Is Apple Stock and Customer Satisfaction Tied Together?

Ben Bajarin / September 20th, 2011

The American Customer Satisfaction Index (ASCI) recently released their findings across multiple industries. Unsurprisingly Apple continues to reign supreme when it comes to customer satisfaction. In fact according to the release Apple’s customer satisfaction is now at 87% 9 points higher than their closest competitor.

There was however another point in this release that caught my eye. A quote from the release states:

In the eight years that Apple has led the PC industry in customer satisfaction, its stock price has increased by 2,300%,” remarks Claes Fornell, founder of the ACSI and author of The Satisfied Customer: Winners and Losers in the Battle for Buyer Preference. “Apple’s winning combination of innovation and product diversification—including spinning off technologies into entirely new directions—has kept the company consistently at the leading edge.”

Perhaps there is a correlation to customer satisfaction and stock price. One could make a strong argument looking at the above quote and statistic.

This I believe speaks to the difference in thinking quarter by quarter with your product roadmap and to Apple’s approach that innovates for the long-term and for the future.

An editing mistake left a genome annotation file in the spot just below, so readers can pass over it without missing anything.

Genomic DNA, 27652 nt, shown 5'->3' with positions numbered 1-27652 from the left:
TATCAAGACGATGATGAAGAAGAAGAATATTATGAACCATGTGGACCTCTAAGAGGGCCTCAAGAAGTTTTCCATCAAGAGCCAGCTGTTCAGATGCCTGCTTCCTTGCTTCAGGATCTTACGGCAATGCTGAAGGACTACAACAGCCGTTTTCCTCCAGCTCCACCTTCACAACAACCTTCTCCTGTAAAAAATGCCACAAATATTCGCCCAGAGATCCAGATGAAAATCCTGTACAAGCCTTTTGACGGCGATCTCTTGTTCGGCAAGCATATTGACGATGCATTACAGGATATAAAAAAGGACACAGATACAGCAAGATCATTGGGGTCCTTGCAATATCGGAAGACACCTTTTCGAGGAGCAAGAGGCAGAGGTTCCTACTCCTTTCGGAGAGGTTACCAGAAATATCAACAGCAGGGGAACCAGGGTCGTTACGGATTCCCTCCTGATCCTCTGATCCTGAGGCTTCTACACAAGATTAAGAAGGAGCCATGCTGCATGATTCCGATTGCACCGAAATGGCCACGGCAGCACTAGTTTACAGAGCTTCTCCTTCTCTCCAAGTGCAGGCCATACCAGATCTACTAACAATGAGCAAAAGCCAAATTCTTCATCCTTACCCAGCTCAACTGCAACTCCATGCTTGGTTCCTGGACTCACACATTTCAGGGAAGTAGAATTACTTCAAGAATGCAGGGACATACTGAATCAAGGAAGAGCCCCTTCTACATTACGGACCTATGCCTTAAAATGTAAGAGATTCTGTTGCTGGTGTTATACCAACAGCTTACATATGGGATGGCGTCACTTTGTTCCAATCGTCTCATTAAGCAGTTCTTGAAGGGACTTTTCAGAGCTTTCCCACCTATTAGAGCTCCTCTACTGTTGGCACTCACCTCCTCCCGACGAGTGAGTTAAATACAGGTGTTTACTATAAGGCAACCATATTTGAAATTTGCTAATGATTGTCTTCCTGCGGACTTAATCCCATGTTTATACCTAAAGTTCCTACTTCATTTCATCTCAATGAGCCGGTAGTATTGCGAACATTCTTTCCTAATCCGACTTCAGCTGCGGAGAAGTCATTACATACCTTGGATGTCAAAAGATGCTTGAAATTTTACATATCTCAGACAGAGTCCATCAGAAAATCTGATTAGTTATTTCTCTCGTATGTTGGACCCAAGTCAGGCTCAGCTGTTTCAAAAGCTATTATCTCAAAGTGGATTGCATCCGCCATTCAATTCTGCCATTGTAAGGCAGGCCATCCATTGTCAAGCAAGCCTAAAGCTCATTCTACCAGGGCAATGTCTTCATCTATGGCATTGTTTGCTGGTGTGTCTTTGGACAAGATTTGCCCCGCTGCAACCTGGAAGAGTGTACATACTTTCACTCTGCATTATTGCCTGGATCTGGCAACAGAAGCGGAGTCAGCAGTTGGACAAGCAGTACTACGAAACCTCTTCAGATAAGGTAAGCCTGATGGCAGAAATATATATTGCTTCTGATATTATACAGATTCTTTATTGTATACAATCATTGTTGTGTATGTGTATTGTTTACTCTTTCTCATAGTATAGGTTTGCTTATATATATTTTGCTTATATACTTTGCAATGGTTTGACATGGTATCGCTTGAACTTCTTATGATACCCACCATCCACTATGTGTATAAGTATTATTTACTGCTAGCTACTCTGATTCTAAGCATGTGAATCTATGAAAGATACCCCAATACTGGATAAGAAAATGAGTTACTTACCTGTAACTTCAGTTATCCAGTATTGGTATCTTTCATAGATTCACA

Many intelligent financial analysts and consultants have remarked on how developing products that satisfy consumers is a more valuable and sustainable strategy then developing one that satisfies investors.

The Harvard Business Review calls this thinking Customer Capitalism and I believe it is spot on.

I would argue that this data validates that focusing relentlessly on the customer experience as a holistic part of the brand and product experience pays off with Wall Street in leaps and bounds.

Ben Bajarin

Ben Bajarin is a Principal Analyst and the head of primary research at Creative Strategies, Inc - An industry analysis, market intelligence and research firm located in Silicon Valley. His primary focus is consumer technology and market trend research and he is responsible for studying over 30 countries. Full Bio
  • Rich

    In business, one principle is that investors pay for the stock, and another is that customers pay everyones’ salaries. I believe the second principle should be given priority.

Protected by Gerben Law